Flair Airlines, Ltd. v. Gregor LLC, No. 18 C 2023, Slip Op. (N.D. Ill. Jun. 25, 2019) (Guzman, J.).

Judge Guzman denied plaintiff Flair Airlines’ (“Flair”) Fed. R. Civ. P. 56 motion for summary judgment because of “numerous disputed facts” in this cybersquatting and related state law claims case involving a dispute over a “poorly-documented and hastily-conceived” business venture to create an airline.

The Court held that even assuming that Flair could prove that its FLAIR marks were famous or distinctive and that defendants registered or used an identical or confusingly similar domain, the first two prongs of a cybersquatting analysis, Flair was not entitled to summary judgment because of factual disputes regarding whether defendants operated in bad faith to profit from the FLAIR marks.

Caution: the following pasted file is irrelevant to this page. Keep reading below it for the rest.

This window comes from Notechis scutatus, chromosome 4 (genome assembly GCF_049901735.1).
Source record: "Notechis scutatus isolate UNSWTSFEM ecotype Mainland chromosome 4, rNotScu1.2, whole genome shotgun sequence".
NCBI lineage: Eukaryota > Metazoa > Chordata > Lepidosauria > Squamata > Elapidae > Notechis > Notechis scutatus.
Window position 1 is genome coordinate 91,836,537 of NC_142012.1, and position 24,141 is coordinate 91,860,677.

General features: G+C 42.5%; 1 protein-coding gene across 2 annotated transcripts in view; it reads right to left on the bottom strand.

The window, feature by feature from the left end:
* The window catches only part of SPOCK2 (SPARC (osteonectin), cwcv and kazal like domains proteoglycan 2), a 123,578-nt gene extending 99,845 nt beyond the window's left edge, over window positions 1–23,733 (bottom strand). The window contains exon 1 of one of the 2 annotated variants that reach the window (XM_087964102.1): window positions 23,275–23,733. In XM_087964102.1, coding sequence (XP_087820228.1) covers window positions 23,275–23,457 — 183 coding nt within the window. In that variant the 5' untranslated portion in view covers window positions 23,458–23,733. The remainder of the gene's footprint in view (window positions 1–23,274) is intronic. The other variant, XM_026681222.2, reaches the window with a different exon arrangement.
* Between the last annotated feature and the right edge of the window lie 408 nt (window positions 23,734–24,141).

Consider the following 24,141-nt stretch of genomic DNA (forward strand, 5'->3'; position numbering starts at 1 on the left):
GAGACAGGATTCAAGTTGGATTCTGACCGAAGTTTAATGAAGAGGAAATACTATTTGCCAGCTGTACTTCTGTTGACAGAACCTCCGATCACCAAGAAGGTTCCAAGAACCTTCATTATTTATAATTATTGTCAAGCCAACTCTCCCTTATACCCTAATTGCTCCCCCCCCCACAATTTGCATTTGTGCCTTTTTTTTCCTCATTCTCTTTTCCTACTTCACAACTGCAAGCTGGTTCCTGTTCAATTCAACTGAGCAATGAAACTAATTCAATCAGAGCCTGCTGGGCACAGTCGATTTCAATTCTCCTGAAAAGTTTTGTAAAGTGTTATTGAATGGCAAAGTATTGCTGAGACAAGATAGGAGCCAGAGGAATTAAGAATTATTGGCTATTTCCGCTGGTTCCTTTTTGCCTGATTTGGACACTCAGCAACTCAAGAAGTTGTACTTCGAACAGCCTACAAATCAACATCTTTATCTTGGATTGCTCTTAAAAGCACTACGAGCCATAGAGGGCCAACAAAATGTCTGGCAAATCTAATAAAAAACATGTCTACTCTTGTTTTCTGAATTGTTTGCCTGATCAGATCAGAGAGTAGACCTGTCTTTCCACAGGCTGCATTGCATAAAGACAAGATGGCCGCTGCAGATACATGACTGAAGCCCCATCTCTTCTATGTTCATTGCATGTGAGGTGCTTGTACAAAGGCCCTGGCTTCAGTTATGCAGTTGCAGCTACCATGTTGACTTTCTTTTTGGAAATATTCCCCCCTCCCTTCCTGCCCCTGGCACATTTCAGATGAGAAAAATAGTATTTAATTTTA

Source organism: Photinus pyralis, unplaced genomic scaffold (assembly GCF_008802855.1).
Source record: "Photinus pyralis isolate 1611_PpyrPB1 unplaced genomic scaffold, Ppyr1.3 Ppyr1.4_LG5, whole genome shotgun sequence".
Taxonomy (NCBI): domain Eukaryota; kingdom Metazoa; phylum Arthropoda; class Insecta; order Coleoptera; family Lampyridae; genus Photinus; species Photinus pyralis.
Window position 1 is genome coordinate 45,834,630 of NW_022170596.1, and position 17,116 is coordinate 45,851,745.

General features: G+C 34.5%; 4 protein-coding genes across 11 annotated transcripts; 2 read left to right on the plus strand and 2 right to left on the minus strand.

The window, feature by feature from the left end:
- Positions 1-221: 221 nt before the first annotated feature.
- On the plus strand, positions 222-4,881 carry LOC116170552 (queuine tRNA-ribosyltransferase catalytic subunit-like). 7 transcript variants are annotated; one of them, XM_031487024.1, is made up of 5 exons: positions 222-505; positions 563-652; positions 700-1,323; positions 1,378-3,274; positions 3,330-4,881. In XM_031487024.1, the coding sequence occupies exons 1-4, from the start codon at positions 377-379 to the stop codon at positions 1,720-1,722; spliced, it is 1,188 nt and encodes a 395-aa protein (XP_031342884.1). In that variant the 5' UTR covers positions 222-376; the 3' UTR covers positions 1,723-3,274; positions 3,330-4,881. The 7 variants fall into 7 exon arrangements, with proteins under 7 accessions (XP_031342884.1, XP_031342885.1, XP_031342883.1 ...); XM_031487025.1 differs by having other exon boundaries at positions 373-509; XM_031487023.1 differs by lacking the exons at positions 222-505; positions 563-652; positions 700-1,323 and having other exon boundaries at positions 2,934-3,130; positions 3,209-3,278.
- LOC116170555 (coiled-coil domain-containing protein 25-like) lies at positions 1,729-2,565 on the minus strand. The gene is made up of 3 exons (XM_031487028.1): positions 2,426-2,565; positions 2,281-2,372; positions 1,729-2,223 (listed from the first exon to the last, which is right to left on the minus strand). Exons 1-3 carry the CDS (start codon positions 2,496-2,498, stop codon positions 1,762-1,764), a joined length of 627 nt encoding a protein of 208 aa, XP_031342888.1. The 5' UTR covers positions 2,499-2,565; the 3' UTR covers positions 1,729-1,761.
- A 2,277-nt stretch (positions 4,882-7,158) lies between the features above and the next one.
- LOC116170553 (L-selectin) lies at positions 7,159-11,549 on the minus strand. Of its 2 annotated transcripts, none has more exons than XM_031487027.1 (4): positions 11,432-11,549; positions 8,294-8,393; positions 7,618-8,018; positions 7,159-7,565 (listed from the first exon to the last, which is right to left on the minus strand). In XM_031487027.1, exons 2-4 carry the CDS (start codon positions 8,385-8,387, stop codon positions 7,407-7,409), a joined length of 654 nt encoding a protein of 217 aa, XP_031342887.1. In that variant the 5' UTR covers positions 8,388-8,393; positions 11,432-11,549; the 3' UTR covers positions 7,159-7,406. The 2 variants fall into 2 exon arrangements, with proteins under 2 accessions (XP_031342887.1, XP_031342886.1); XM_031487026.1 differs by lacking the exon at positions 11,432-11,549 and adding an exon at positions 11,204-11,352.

Defendants registered the domains – including the FLAIR mark – at the outset of the parties’ joint business venture and with Flair’s knowledge. The Court also noted that the parties agreement initially tasked at least certain defendants with web development, business strategy development and other services related to the planned airline. Flair disputes defendants’ facts, but that because defendants’ facts are plausible, there is a question of material fact preventing summary judgment. The Court noted that Flair’s attempts to show a lack of disputed facts acted to emphasize the differences in the parties’ respective stories and to reinforce their factual disputes. The Court also declined to consider the relative credibility of witnesses at the summary judgment stage, leaving that for trial and the jury.